Use this URL to cite or link to this record in EThOS: http://ethos.bl.uk/OrderDetails.do?uin=uk.bl.ethos.542307
Title: Men's experiences of violence and abuse from a female intimate partner : power masculinity and institutional systems
Author: Josolyn, Simon
Awarding Body: University of East London
Current Institution: University of East London
Date of Award: 2011
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Abstract:
The phenomenon of intimate partner abuse has attracted considerable attention over the past 40 years. However, although the epidemiological literature has consistently reported that at least 30-40% of those experiencing intimate partner abuse are men, it has come to be constructed as a gendered social problem where heterosexual men are stereotyped as `dangerous' perpetrators and their female partners as `vulnerable' victims. Consequently, the `abused man' and the `abusing woman' have come to be marginalized, not only in statutory policy and service provision, but also in academic research and the development of psychological interventions. My thesis argues that heterosexual `abused men' are constrained from occupying the position of victim and are consequently denied the compassion and support available to `abused women'. The research sought to understand how heterosexual men constructed their experiences of abuse and to consider how these constructions impacted on the negotiation of their identity in response to abuse and also their help-seeking conduct. The research was informed by a critical realist epistemology and adopted a discourse analytic approach, drawing on the work of Michel Foucault. The men's accounts constructed their partner's behaviour as challenging but nonimpactful, and explainable by psychological problems, caused by past traumatic experiences, and precipitated by current material stressors. The warranted responses included endurance, social withdrawal and seeking psychological support for the partner. The constructions drew attention to a range of institutional and self-disciplinary practices, deployed in the context of stereotyped accounts of gender and partner abuse, which served to constrain the men's public identities and help-seeking conduct. This research echoes calls for more inclusive research into the phenomenon of partner abuse and psychological interventions for `abused men' and `abusing women'. Those who provide services, including psychological services, should also be better informed and trained to respond appropriately to `abused men' and `abusing women'.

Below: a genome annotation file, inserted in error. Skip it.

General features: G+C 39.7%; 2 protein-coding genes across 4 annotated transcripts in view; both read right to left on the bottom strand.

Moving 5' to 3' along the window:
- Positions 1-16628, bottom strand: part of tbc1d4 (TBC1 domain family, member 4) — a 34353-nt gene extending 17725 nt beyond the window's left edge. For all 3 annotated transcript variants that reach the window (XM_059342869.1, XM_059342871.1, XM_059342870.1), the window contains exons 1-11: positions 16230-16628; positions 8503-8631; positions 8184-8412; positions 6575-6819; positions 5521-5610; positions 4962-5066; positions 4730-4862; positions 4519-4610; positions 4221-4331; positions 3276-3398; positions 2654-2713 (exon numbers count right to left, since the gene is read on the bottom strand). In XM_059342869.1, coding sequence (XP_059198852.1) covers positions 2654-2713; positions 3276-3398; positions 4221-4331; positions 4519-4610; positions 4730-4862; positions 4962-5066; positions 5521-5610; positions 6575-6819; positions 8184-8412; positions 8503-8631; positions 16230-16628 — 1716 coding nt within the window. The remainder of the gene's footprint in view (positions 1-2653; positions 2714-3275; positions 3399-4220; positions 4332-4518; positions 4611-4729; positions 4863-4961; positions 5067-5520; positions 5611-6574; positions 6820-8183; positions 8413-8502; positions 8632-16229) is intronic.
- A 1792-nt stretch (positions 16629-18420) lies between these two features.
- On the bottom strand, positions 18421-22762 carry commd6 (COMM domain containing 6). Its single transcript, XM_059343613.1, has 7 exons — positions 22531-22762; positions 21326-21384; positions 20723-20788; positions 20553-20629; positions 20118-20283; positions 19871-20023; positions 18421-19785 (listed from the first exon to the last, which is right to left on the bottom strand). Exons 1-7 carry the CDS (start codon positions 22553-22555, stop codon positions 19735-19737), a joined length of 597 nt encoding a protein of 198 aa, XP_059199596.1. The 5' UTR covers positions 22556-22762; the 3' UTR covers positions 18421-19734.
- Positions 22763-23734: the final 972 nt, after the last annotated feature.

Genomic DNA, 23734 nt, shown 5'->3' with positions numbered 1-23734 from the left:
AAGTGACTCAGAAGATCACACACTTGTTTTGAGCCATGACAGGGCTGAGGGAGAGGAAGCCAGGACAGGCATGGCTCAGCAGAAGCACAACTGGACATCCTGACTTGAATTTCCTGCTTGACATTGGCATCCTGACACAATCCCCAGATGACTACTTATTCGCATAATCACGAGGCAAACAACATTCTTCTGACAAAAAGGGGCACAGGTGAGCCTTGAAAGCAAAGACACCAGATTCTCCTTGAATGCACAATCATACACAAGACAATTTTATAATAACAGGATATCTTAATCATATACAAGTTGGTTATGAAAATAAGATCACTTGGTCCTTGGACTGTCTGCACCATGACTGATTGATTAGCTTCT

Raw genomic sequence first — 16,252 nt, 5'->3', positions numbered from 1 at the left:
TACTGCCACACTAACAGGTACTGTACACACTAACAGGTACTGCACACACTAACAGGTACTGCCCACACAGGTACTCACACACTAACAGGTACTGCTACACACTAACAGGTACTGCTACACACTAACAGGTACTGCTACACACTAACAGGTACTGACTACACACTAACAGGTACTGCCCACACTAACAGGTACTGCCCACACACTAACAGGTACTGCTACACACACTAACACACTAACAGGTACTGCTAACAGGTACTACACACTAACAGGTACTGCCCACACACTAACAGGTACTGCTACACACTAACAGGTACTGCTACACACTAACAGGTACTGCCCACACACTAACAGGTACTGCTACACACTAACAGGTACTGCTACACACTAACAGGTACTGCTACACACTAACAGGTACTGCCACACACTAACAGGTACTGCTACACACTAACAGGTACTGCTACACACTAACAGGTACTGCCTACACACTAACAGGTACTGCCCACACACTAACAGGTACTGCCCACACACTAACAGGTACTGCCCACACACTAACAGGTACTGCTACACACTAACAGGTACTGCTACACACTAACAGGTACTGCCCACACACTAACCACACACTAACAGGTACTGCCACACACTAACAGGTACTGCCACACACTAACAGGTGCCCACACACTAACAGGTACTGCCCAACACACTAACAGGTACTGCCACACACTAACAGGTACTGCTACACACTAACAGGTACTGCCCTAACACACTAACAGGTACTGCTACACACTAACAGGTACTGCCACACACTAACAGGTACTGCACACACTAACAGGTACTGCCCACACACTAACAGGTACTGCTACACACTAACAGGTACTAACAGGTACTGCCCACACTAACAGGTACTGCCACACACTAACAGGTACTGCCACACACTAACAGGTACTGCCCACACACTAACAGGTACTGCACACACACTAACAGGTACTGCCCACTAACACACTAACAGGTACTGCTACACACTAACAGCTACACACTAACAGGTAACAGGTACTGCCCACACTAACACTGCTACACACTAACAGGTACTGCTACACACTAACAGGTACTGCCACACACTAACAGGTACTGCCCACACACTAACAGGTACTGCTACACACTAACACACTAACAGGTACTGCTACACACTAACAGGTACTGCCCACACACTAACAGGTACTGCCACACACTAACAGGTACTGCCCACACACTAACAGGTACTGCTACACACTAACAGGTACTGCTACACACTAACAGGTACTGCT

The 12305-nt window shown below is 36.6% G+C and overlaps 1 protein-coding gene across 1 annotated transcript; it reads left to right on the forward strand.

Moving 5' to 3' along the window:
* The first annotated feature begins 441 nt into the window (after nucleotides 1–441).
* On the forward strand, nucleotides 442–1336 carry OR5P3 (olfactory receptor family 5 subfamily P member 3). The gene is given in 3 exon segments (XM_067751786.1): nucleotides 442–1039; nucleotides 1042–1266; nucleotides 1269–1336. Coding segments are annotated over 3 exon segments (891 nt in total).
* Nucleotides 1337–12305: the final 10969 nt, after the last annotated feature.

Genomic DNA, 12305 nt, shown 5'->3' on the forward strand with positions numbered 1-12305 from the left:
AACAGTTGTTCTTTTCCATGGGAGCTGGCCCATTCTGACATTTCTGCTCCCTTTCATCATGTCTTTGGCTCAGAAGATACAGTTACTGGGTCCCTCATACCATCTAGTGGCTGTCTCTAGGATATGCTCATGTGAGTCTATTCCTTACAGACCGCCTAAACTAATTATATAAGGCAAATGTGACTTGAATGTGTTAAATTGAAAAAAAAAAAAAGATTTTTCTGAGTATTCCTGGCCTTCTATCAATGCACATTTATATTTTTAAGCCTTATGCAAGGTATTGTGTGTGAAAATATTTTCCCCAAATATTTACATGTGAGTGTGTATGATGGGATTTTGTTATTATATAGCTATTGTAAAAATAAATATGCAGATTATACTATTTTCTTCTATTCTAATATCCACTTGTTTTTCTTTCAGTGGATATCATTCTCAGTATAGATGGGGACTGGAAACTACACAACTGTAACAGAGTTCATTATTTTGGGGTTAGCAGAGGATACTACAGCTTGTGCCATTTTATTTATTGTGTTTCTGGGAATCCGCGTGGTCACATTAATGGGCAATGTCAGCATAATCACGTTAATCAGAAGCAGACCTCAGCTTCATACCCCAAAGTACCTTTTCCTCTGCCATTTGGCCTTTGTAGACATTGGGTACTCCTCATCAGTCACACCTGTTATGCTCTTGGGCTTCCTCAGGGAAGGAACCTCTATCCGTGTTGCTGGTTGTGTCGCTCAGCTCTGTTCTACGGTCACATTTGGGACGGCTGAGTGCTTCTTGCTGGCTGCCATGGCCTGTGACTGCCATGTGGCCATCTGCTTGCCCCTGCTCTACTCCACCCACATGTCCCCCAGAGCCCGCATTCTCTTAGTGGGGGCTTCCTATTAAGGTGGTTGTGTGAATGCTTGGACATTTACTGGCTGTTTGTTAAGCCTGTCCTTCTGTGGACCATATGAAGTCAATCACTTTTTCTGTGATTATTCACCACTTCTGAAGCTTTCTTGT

Supervisor: Not available Sponsor: Not available
Qualification Name: Thesis (D. of Clin. Psyc.) Qualification Level: Doctoral
EThOS ID: uk.bl.ethos.542307  DOI: Not available
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